September 6, 2009 | Arabic
I grieve my fading Russian while puzzling over Arabic.
I did two Pimsleur Arabic lessons on my run this morning. In addition, Brandt set me up in the office with a headset extension cord, so I can now take Pimsleur into every corner of the office, including the bathroom, without interruption.
I am noticing that the Arabic word ulla (or) seems very like the Russian word for “or,” ili.
It’s been eight or nine days since I last did a Russian Pimsleur lesson, so today I tested my Russian recall by trying out a Level III lesson. I promptly realized I couldn’t remember how to say “you.”
That alarmed me, but pretty soon I got the hang of it and was doing okay. I didn’t really do worse or better than I expected—I knew I was forgetting quickly, after all—but I was surprised by what I retained and what I didn’t. Some things that I thought I knew really well went away, and other things I consistently had a really hard time with—vajnaya fstriecha (important meeting), for example—stuck with me surprisingly well. What is clear, though, is that I will not retain this without working. So I think I have to work a little.
Enough of Russian. I went back to the Alif Baa book I bought at Dahesh bookstore, the one Mike, the manager, said is used at Columbia and NYU. I read the beginning sections, put in the DVD, put on the headphones, and practically blew out my eardrums. In an impressive display of multitasking capabilities, I also simultaneously broke my glasses while trying to get the headphones off my head.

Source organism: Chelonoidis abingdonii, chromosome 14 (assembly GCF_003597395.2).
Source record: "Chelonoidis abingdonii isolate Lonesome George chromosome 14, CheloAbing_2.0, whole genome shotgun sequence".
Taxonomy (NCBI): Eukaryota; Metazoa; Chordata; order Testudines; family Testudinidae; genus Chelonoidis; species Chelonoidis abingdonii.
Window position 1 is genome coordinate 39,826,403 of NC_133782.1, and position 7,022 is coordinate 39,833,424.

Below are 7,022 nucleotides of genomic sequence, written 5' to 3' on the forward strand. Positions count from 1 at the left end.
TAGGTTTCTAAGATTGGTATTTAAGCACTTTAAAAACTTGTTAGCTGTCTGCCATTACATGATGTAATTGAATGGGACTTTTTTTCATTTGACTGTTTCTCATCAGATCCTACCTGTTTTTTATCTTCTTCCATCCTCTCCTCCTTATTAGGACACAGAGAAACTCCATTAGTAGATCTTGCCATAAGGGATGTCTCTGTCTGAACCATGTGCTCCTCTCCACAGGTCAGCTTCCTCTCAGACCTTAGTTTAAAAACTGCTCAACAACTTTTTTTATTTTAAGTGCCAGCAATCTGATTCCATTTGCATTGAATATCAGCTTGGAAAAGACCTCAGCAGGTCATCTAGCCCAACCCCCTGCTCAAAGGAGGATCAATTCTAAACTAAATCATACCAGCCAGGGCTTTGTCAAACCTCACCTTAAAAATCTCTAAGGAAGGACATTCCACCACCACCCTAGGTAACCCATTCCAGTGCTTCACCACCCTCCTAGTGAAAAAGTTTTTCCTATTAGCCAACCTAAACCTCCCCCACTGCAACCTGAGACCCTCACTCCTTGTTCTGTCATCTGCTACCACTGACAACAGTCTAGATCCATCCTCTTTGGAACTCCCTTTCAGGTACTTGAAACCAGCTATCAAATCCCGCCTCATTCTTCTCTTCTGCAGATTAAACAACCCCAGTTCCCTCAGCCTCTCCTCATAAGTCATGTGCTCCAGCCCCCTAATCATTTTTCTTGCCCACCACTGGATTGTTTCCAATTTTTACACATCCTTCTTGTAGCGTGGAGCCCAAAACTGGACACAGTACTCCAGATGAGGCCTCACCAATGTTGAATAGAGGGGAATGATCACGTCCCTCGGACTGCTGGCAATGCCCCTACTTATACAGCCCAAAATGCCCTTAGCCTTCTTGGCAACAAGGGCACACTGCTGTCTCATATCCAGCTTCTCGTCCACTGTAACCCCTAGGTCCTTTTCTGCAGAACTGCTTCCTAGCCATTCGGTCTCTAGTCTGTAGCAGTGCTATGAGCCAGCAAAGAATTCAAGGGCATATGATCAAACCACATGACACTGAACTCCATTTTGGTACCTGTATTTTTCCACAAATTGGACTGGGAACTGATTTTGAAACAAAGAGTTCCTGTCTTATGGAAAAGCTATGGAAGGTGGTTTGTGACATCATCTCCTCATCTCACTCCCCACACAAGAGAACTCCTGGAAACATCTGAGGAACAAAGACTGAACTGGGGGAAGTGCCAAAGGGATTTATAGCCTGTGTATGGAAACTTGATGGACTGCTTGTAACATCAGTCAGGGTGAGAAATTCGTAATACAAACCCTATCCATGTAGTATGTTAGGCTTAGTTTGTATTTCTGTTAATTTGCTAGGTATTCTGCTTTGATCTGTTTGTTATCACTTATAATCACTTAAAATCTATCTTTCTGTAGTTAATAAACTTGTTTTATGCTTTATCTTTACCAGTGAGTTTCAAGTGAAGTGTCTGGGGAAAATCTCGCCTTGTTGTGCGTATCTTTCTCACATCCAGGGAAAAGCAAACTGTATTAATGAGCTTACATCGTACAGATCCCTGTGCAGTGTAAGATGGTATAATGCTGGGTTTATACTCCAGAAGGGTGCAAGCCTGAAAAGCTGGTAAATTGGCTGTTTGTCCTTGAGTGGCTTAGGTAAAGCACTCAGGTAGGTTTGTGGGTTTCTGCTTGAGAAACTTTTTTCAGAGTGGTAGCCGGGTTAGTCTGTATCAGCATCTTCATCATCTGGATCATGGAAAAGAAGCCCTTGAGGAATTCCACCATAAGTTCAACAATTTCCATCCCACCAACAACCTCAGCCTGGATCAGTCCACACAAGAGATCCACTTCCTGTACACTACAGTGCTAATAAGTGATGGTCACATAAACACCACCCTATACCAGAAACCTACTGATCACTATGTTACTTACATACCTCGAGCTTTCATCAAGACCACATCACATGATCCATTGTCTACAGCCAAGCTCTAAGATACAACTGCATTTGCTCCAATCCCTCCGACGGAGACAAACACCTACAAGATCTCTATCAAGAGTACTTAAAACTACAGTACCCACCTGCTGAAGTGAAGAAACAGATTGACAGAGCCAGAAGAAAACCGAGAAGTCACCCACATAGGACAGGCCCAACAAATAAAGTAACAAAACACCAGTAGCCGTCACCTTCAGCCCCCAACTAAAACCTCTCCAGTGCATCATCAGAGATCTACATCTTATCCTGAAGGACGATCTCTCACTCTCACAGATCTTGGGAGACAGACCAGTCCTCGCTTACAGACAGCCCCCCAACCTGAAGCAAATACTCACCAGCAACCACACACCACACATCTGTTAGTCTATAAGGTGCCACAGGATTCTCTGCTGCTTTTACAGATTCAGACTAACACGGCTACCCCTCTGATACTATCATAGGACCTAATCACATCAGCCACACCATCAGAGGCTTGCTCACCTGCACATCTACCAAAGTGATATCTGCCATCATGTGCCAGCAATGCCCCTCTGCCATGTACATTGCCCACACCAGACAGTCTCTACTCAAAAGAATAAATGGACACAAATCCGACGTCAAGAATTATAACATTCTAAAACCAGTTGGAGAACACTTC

Once I recovered from the headset trauma, I returned to the book, but found myself distracted from the lessons by the following persistent concern, for which I haven’t yet gotten a satisfactory explanation: if there are no markers for short vowel sounds, how the hell are you supposed to know what word you have?! I mean, can’t the same sequence of consonants be combined with different vowel sounds to create a bunch of totally different words? How can vowellessness ever be unambiguous? I need answers.
A more minor gripe: I am feeling as though language books don’t always do a good enough job of clarifying whether you are being told the names of the letters of the alphabet, or the actual sounds that they make. I just got confused by that in the Alif Baa DVD. It’s important to learn the names of letters, too, and not just their corresponding sounds. Otherwise you can’t understand when people spell a simple word.
I wish I had learned to say the Russian alphabet. It makes you look singularly stupid if you can’t follow basic spelling in conversation.